We got into town around 4am, after a pretty painful trip, which involved 5 different means of transport, being 2 buses, two taxis and a boat. However, as we often find ourselves saying, normally in the middle of the night in a bus station in the middle of nowhere, if we wanted to go to Club Med, we would have gone to Club Med.

The next morning we had a look around town and were really impressed. THe main square is really nice and the buildings are all made of a white volcanic rock, which is a pleasant change from the shitty red bricks that all of Bolivia seems to be made out of.

The main attraction in Arequipa is the Colca Canyon which is the second deepest canyon in the world. The deepest one is the next canyon over but because it is a lot less accessable, this one gets all the glory. We booked our tour to the canyon for a few days´time, as Emma and James were keen to come via Arequipa after their Pampas tour and Nato and I were keen to muck around for a few days.

Our two day tour started off with a supposed 3am pick up which was tough work, especially after a big night the night before. We drove for about 4 hours to the canyon and checked out a good lookout where you are meant to be able to see condors. This lookout was offensively touristy, with all the people who just go out for the day. We didnt really see any condors, but jumped back in the van and headed to the place where we started our trek from.

To be honest, when the guy at the travel agent sold us the trek, he said there was a bit of walking, but whether he played it down, or Nato and I got the wrong end of the stick, we walked away thinking the walking was going to be a stroll in the canyon, certainly nothing like the kind of stuff we were doing on our Salkantay walk.

The first day ended up being 15km walking, all downhill, all on steep, loose rocks and shist! We were not really ready for it at all, so by the end of the day we were massively relived to arrive at the oasis at the bottom of the canyon. The canyon itself was pretty cool. There was nothing in the way of trees, forests or animals (although we did see a few condors cruise past which was great) it is just a canyon, with mountains on either side that is massive. Really massive. Sometimes you would stop and look up and see the biggest sheer rock face you have ever seen.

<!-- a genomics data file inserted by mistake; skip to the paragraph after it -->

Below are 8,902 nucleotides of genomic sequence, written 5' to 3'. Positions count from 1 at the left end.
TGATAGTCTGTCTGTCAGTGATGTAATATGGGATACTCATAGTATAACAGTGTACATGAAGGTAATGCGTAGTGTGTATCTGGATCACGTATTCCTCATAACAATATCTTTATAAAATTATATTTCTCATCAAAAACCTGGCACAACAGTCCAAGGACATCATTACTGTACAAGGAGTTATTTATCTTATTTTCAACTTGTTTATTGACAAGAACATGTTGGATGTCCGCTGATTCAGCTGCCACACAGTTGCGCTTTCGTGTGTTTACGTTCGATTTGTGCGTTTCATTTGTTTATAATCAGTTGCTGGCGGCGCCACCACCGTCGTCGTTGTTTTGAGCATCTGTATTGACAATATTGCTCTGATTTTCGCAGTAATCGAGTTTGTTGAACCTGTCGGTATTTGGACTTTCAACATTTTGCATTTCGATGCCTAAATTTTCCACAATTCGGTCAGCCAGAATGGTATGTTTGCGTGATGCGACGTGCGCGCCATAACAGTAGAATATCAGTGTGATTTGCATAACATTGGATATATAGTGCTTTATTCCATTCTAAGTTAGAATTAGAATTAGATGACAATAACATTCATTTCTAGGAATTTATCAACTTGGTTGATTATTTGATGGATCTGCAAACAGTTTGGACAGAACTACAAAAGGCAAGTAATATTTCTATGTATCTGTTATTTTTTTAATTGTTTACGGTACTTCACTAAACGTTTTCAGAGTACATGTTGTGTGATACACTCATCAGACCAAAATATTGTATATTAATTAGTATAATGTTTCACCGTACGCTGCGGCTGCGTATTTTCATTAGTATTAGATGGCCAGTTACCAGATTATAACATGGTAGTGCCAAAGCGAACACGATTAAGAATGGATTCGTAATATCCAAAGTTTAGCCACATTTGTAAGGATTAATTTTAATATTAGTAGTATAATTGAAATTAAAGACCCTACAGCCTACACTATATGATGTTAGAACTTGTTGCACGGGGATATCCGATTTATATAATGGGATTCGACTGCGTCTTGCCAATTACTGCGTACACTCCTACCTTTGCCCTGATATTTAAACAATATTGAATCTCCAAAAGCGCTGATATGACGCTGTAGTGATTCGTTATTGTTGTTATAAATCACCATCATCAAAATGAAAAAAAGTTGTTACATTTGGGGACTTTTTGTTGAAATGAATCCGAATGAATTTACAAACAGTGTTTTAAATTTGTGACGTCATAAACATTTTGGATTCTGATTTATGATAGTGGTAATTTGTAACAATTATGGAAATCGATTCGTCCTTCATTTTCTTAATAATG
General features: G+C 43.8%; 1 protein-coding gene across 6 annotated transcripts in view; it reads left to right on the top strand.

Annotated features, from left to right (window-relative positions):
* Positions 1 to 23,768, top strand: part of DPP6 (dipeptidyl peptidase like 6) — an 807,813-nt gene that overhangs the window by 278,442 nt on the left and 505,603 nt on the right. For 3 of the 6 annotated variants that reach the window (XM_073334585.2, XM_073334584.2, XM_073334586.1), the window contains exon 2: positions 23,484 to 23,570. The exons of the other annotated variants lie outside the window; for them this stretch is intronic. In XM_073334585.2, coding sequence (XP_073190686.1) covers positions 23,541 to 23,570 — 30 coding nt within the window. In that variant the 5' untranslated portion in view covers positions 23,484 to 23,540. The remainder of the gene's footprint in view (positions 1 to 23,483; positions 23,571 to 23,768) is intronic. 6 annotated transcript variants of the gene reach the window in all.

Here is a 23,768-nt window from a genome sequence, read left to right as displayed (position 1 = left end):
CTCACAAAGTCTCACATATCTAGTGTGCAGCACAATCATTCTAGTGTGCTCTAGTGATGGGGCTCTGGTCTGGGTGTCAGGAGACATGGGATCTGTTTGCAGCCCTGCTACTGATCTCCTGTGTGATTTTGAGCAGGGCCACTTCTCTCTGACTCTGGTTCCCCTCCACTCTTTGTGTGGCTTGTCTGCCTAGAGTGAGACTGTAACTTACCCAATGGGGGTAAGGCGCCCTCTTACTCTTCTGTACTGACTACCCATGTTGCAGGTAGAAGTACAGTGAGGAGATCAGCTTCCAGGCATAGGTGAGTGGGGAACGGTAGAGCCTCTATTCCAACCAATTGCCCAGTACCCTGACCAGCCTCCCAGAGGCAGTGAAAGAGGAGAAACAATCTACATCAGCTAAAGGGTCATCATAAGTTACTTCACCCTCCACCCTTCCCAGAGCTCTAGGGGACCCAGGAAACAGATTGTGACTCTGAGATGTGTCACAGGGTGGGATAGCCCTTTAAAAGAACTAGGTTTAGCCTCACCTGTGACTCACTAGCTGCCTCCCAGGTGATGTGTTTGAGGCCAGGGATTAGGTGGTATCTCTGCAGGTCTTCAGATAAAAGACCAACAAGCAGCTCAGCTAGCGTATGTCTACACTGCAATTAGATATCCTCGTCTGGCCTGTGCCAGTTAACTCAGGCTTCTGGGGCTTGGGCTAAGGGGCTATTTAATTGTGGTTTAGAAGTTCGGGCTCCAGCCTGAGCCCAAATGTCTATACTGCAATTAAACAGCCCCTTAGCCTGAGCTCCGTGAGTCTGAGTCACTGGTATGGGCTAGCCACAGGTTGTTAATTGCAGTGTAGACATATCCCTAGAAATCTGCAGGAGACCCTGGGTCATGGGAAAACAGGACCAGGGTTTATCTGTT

Everyone slept like baby alpacas that night as we were up at 5am to ¨knock the bastard off¨before the sun came up. Although day 2 consisted of only 5km, it was 5km straight up and out of the canyon. It took us about 2 and a half hours and by the end of it we were spent. It was at least as tough as the climb we did on day 2 of Salkantay.

That afternoon, we operated a Peruvian buffet, where we all tried guinea pig, which is a popular Peruvian dish. We then had a look around town and purchased some truly awful vodka orange mix for our bus ride home.

Overall, im glad we did the 2 day trek, not the 3 day trek. The canyon was amazing for one reason only - because it was so big. Standing at the top and looking way down to the valley at the bottom was great, but easily done in 2 days.

Since we have been back in town, we went and hired some more motorbikes and had a burn around. It wasnt as good as what James and I did in La Paz, especially at the start when we had to push start the 600, the saftely equipment the agent talked about was actually just knee pads that an 8 year old would use for rollerblading and my helmet was held together by masking tape. I would have been impressed if I could have guessed within 3 crashes how many crashes that helmet had been in!

Once we got going though, it was ok. James and Emma were on a 600, Nato a 250 and I was on a 400 (despite our favourite big mouthed agent assuring us that we were all on 600s). The bald tyres made the sand riding interesting, but going around the outskirts of towns on bikes is a great way to see places that the average gringo in the hostel wouldnt be able to get to. It was a good reminder that although central town is really nice, with plenty of good restaurants etc, peru is still a third world country and you do not have to go too far out the city centre to see that.

Tonight we are getting on the bus to Ica to do some sandboarding and do around the sand dunes in buggies. I think we will be doing a fairly brief stop there and continue with our push up to the beach. It would be great to be in Mancora for my birthday and also for the All White´s first game but we will see how we go. We will most likely pass through, or at worst, briefly stop over in Lima as we havent heard many good things.

Posted by Braddock 14:22 Comments (0)

Sorata and the Amazon

after getting my 3 hour minivan up to Sorata for the princely sum of 15B ($3nzd) we checked into our hostel and got our briefing for our week long mountain biking and amazon trip.